Richard Worth - NewsWorthy - No. 233
Richard Worth - NewsWorthy
23 November 2007 - No. 233
Sucky spelln rools, ok?
The Labour-led Government’s tolerance of plummeting literacy standards has sunk to a new low after revelations that plumbing, gasfitting, and drainlaying apprentices do not have to meet any spelling or writing standards when taking exams for plumbing registration.
The New Zealand Plumbers, Gasfitters and Drainlayers Board states in its ‘Examination Process’ website that: ‘Candidates were advised that writing standards and spelling do not have an impact on the marking by markers who have a minimum of 25 years experience in the industry.’
What chance do plumbers of tomorrow have if they are relying on red and blue knobs to distinguish hot and cold? How can these young people function, let alone excel, in a business without basic literacy?
What is worse is that the pass rate for these exams is itself plummeting. Despite not having to be able to read and write, only 26% of the 196 plumbers who sat the exam passed – that compares to 37% last year. Gasfitting is almost as bad, with only 49% getting registration, compared to 66% in 2006.
Despite rhetoric to the contrary, the Government has turned a blind eye to literacy standards for eight years, even allowing text language to be acceptable spelling in NCEA exams.
It is not acceptable that one in five students leave school without the basic literacy and numeracy skills they need to succeed.
Literacy should be a cornerstone of education policy. Sadly, it appears to be a millstone.
As Pink Floyd sang in 1979 “we don’t need no education”.
The Entrepreneur of the
One of the great international competitions held each year in Monaco is the Ernst & Young Entrepreneur of the Year awards.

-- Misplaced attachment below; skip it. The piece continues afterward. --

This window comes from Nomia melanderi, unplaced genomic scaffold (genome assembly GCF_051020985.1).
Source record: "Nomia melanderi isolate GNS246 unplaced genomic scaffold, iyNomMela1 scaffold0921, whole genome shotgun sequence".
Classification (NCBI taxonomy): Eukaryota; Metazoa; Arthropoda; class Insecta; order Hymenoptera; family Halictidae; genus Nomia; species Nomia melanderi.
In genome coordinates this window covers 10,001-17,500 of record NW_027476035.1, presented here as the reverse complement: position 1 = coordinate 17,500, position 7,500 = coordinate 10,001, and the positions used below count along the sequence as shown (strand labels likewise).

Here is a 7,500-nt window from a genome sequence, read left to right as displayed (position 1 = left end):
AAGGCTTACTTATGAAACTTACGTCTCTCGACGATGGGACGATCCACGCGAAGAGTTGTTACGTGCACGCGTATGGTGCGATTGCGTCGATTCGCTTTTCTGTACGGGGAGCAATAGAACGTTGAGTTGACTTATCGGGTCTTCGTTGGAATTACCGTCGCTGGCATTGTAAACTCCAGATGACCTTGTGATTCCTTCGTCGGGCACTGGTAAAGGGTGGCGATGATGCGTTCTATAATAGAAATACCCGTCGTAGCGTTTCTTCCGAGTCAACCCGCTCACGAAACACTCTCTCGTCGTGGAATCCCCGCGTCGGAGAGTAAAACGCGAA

Ernst & Young has recently announced the New Zealand winner as Ashley Berrysmith of New Zealand Fresh Cuts Limited.
What was once the domain of rabbits, kaftan wearers and dietary faddists has, under the cultivation of Ashley Berrysmith, become very good business. Good both for the balance sheet and the dietary well being of the many thousands who now crunch their way through his array of fresh, wholesome fare.
Under various brand incarnations dating back to the original company launch in 1980, Ashley Berrysmith has helped change the taste buds of New Zealanders who now relish the array of fresh sprouts, salad greens, vegetable mixes, baby peeled carrots and hemp seed oil he produces.
The focus of the company extends beyond supply to the local market. The company is also capitalising on export successes in Singapore and Hong Kong. It is also looking to take its products out of this world through a project involving NASA. The aim is to grow fresh greens on their space station missions.
As Ernst & Young noted “That's one tiny lettuce for NASA, one giant leap for the mung bean sprout pioneer”.
Power tends to
corrupt and absolute power corrupts absolutely
So said Lord Acton in an 1887 letter to Bishop Creighton.
In the face of adverse polls, the Government seeks to cling to office by legislative entrenchment of electoral finance provisions.
It appears wholly undeterred by widespread media and public concern.
Parliament now faces extended debate on the Electoral Finance Bill.
There are legitimate and continuing concerns about:
• The length of the election period;
• continuing uncertainty about the definition of an election advertisement, and the discouraging effect this will have on participation in democracy;
• the overbearing regime that third parties are subjected to;
• the blanket exemption for MPs;
• the partisan process the bill has been through.
National remains committed to repealing the Bill if the legislation passes.
Political Quote of the Week
"Conversation would be vastly improved by the
constant use of four simple words: I do not know."
Andre Maurois - French biographer, novelist, and
Dr Richard Worth
National Party MP